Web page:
[Ads-l] fash

Margaret Winters mewinters at WAYNE.EDU
Wed Aug 15 08:34:40 EDT 2018


The Scottish isn't political in quite the same way - though it harks back to Scotland's auld alliance with France.  The Scottish fash comes from French se facher 'to get angry' (non-pronominal 'to grieve', 'to anger'), one of a group of words in Scottish English direct from the French.


I've always liked it - and sometimes use it, precisely in the phrase Mark cites.  Not that the usage in Scots English is also a reflexive.


Oh aye,

Margaret


----------------------------
MARGARET E WINTERS
Former Provost
Professor Emerita - French and Linguistics
Wayne State University
Detroit, MI  48202

mewinters at wayne.edu



________________________________
From: American Dialect Society <ADS-L at LISTSERV.UGA.EDU> on behalf of Mark Mandel <mark.a.mandel at GMAIL.COM>
Sent: Tuesday, August 14, 2018 10:37 PM
To: ADS-L at LISTSERV.UGA.EDU
Subject: Re: fash

That's good to know. I knew only the Scots verb, as in "Dinna fash yersel'"
= 'Don't vex yourself. / Don't concern yourself."

Mark, now thinking o' a wee dram

On Mon, Aug 13, 2018, 10:22 AM Ben Zimmer <bgzimmer at gmail.com> wrote:

> On Mon, Aug 13, 2018 at 9:56 AM, Jonathan Lighter <wuxxmupp2000 at gmail.com>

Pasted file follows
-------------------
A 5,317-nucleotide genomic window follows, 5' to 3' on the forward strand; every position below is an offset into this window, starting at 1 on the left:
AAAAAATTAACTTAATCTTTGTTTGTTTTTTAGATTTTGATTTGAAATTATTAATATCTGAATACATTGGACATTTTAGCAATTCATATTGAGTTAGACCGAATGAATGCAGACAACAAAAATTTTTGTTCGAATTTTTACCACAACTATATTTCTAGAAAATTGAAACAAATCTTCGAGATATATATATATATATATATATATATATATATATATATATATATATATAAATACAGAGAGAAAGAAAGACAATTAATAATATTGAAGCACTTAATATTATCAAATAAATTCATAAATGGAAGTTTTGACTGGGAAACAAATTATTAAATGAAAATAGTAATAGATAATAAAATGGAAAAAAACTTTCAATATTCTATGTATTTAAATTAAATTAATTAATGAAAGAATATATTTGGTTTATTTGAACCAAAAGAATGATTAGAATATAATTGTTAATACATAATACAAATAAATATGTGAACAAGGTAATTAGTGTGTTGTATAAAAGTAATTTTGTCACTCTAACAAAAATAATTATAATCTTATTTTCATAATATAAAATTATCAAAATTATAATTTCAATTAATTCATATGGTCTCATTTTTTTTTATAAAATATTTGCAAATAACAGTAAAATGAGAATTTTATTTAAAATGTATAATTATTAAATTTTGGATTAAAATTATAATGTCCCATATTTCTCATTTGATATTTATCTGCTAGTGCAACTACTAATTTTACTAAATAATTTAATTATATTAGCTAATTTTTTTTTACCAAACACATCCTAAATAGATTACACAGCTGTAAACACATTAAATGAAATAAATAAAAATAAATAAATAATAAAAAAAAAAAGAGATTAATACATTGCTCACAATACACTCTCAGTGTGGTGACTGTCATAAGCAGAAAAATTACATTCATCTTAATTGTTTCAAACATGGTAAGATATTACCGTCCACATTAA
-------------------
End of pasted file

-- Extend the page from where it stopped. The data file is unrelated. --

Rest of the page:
> wrote:
>
> > Sign carried by Anarchists yesterday:
> >
> > "Bash the fash."
> >
>
> Wiktionary is on the case.
>
> -----
> https://en.wiktionary.org/wiki/fash
fash - Wiktionary<https://en.wiktionary.org/wiki/fash>
en.wiktionary.org
Noun []. fash (plural fashes) (Scotland, Geordie, Northern England) A worry; trouble; bother.Derived terms []. fashous; See also []. fettle; References []. Whites Latin-English Dictionary: 1899.


>
> fash (plural fash)
>
> 1. (slang, especially in Britain) A fascist, a member of the far-right.
>
> 1945, Information Bulletin ..., volume 5 (issues 66-131):
> The Butchers Here is an old Munich policeman -- Wilhelm Frick with eyes
> like those of a fash.
> 2017, Katessa Harkey, The Peace of the Hall: Rules of Engagement for the
> New Witch Wars, page 90:
> It is not they, with their comfortable middle class speaking-tour and
> festival-circuit lives, who will put on the black and go punch a Nazi or
> bash a fash. No. It will be the vulnerable, overwhelmingly queer, poor
> youth [...]
>
> 2. (slang, plural, especially in Britain) The far-right, especially violent
> far-right demonstrators, collectively.
>
> 1996, Ajay Close, Official and doubtful, Random House (UK)
> Used to go down to London on bash-the-fash awaydays; turn up at National
> Front marches and give them a toeing.
> 2012, Dan Todd, One Man's Revolution, Andrews UK Limited
> Five of our lads had just watched the riot police go into the Wellington
> and give the fash a kicking.
> 2012, Dave Hann, Physical Resistance: A Hundred Years of Anti-Fascism, John
> Hunt Publishing
> The women in NP at the time were very good spotters and we had good access
> to intel, photos etc. on the fash.
> -----
>
> See also the "fashy" haircut:
>
>
> https://www.washingtonpost.com/news/arts-and-entertainment/wp/2016/11/30/does-this-haircut-make-me-look-like-a-nazi/
>
> --bgz
>
> ------------------------------------------------------------
> The American Dialect Society - http://www.americandialect.org
>

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